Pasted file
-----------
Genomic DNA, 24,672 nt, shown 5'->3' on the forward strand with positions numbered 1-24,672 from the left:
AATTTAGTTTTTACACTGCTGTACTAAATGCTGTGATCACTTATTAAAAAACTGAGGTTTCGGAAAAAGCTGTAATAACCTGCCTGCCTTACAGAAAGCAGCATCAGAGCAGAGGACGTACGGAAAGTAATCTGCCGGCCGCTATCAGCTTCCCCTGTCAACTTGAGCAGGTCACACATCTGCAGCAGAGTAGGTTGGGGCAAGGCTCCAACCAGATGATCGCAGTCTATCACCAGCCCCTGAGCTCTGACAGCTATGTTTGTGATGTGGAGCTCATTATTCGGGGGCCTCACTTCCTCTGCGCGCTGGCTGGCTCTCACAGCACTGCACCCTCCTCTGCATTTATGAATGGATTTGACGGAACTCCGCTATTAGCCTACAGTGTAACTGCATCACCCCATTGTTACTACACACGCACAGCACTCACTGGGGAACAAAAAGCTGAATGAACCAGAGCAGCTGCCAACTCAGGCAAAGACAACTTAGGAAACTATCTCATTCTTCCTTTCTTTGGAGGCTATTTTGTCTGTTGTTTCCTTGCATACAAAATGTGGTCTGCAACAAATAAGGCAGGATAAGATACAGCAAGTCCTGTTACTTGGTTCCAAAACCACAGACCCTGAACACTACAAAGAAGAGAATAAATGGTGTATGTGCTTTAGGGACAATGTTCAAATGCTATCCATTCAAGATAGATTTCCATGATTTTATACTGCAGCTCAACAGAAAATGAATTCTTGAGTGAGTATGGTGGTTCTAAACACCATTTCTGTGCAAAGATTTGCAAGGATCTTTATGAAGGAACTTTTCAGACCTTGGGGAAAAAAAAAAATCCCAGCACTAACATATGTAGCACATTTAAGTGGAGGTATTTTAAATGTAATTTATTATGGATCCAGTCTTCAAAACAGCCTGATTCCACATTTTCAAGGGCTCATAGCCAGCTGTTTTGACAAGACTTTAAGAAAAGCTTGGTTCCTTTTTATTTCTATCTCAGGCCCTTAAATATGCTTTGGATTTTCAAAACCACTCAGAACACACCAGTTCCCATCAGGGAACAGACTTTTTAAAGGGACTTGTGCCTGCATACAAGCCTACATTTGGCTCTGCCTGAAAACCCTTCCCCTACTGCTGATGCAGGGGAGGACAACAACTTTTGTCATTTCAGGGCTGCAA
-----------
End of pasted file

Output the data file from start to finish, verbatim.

Genomic DNA, 24,672 nt, shown 5'->3' on the forward strand with positions numbered 1-24,672 from the left:
AATTTAGTTTTTACACTGCTGTACTAAATGCTGTGATCACTTATTAAAAAACTGAGGTTTCGGAAAAAGCTGTAATAACCTGCCTGCCTTACAGAAAGCAGCATCAGAGCAGAGGACGTACGGAAAGTAATCTGCCGGCCGCTATCAGCTTCCCCTGTCAACTTGAGCAGGTCACACATCTGCAGCAGAGTAGGTTGGGGCAAGGCTCCAACCAGATGATCGCAGTCTATCACCAGCCCCTGAGCTCTGACAGCTATGTTTGTGATGTGGAGCTCATTATTCGGGGGCCTCACTTCCTCTGCGCGCTGGCTGGCTCTCACAGCACTGCACCCTCCTCTGCATTTATGAATGGATTTGACGGAACTCCGCTATTAGCCTACAGTGTAACTGCATCACCCCATTGTTACTACACACGCACAGCACTCACTGGGGAACAAAAAGCTGAATGAACCAGAGCAGCTGCCAACTCAGGCAAAGACAACTTAGGAAACTATCTCATTCTTCCTTTCTTTGGAGGCTATTTTGTCTGTTGTTTCCTTGCATACAAAATGTGGTCTGCAACAAATAAGGCAGGATAAGATACAGCAAGTCCTGTTACTTGGTTCCAAAACCACAGACCCTGAACACTACAAAGAAGAGAATAAATGGTGTATGTGCTTTAGGGACAATGTTCAAATGCTATCCATTCAAGATAGATTTCCATGATTTTATACTGCAGCTCAACAGAAAATGAATTCTTGAGTGAGTATGGTGGTTCTAAACACCATTTCTGTGCAAAGATTTGCAAGGATCTTTATGAAGGAACTTTTCAGACCTTGGGGAAAAAAAAAAATCCCAGCACTAACATATGTAGCACATTTAAGTGGAGGTATTTTAAATGTAATTTATTATGGATCCAGTCTTCAAAACAGCCTGATTCCACATTTTCAAGGGCTCATAGCCAGCTGTTTTGACAAGACTTTAAGAAAAGCTTGGTTCCTTTTTATTTCTATCTCAGGCCCTTAAATATGCTTTGGATTTTCAAAACCACTCAGAACACACCAGTTCCCATCAGGGAACAGACTTTTTAAAGGGACTTGTGCCTGCATACAAGCCTACATTTGGCTCTGCCTGAAAACCCTTCCCCTACTGCTGATGCAGGGGAGGACAACAACTTTTGTCATTTCAGGGCTGCAA